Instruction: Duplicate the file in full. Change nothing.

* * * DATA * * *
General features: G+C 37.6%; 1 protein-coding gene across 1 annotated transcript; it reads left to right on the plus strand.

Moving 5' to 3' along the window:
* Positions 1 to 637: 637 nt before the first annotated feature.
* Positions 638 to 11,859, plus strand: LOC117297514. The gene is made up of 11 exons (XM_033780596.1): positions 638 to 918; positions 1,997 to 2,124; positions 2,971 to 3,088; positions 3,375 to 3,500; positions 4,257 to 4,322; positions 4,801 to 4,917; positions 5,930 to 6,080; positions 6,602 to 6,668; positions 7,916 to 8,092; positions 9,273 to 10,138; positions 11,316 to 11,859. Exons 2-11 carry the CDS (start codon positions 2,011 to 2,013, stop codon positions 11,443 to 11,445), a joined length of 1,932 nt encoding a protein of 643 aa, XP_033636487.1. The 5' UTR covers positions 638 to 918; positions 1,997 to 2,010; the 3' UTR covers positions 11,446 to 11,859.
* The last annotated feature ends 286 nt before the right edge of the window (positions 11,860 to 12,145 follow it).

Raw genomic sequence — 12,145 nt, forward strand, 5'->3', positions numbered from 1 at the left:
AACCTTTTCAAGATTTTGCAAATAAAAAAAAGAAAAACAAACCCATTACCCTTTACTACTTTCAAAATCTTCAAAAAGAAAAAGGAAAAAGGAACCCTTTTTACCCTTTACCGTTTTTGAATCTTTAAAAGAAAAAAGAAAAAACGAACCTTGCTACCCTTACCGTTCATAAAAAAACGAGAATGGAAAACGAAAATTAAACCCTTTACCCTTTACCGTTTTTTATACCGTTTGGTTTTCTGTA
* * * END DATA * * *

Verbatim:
General features: G+C 37.6%; 1 protein-coding gene across 1 annotated transcript; it reads left to right on the plus strand.

Moving 5' to 3' along the window:
* Positions 1 to 637: 637 nt before the first annotated feature.
* Positions 638 to 11,859, plus strand: LOC117297514. The gene is made up of 11 exons (XM_033780596.1): positions 638 to 918; positions 1,997 to 2,124; positions 2,971 to 3,088; positions 3,375 to 3,500; positions 4,257 to 4,322; positions 4,801 to 4,917; positions 5,930 to 6,080; positions 6,602 to 6,668; positions 7,916 to 8,092; positions 9,273 to 10,138; positions 11,316 to 11,859. Exons 2-11 carry the CDS (start codon positions 2,011 to 2,013, stop codon positions 11,443 to 11,445), a joined length of 1,932 nt encoding a protein of 643 aa, XP_033636487.1. The 5' UTR covers positions 638 to 918; positions 1,997 to 2,010; the 3' UTR covers positions 11,446 to 11,859.
* The last annotated feature ends 286 nt before the right edge of the window (positions 11,860 to 12,145 follow it).

Raw genomic sequence — 12,145 nt, forward strand, 5'->3', positions numbered from 1 at the left:
AACCTTTTCAAGATTTTGCAAATAAAAAAAAGAAAAACAAACCCATTACCCTTTACTACTTTCAAAATCTTCAAAAAGAAAAAGGAAAAAGGAACCCTTTTTACCCTTTACCGTTTTTGAATCTTTAAAAGAAAAAAGAAAAAACGAACCTTGCTACCCTTACCGTTCATAAAAAAACGAGAATGGAAAACGAAAATTAAACCCTTTACCCTTTACCGTTTTTTATACCGTTTGGTTTTCTGTA